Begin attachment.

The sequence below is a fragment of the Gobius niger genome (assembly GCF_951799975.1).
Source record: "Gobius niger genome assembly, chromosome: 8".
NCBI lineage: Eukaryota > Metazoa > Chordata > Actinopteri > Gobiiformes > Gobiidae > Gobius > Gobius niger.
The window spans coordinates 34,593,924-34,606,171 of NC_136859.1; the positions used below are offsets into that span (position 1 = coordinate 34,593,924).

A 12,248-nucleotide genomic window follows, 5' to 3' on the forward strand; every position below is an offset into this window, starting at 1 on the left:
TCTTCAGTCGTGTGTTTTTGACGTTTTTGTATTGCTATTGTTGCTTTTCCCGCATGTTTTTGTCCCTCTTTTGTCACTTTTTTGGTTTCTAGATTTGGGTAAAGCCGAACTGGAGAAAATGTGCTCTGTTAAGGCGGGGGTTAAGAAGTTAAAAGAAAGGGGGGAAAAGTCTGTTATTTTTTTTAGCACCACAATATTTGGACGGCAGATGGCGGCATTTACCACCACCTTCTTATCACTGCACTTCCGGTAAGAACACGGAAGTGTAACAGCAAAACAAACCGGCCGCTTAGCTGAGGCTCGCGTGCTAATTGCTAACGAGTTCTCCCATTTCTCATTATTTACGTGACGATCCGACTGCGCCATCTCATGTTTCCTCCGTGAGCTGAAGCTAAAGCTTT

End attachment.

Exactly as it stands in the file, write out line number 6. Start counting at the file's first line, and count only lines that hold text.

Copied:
TCTTCAGTCGTGTGTTTTTGACGTTTTTGTATTGCTATTGTTGCTTTTCCCGCATGTTTTTGTCCCTCTTTTGTCACTTTTTTGGTTTCTAGATTTGGGTAAAGCCGAACTGGAGAAAATGTGCTCTGTTAAGGCGGGGGTTAAGAAGTTAAAAGAAAGGGGGGAAAAGTCTGTTATTTTTTTTAGCACCACAATATTTGGACGGCAGATGGCGGCATTTACCACCACCTTCTTATCACTGCACTTCCGGTAAGAACACGGAAGTGTAACAGCAAAACAAACCGGCCGCTTAGCTGAGGCTCGCGTGCTAATTGCTAACGAGTTCTCCCATTTCTCATTATTTACGTGACGATCCGACTGCGCCATCTCATGTTTCCTCCGTGAGCTGAAGCTAAAGCTTT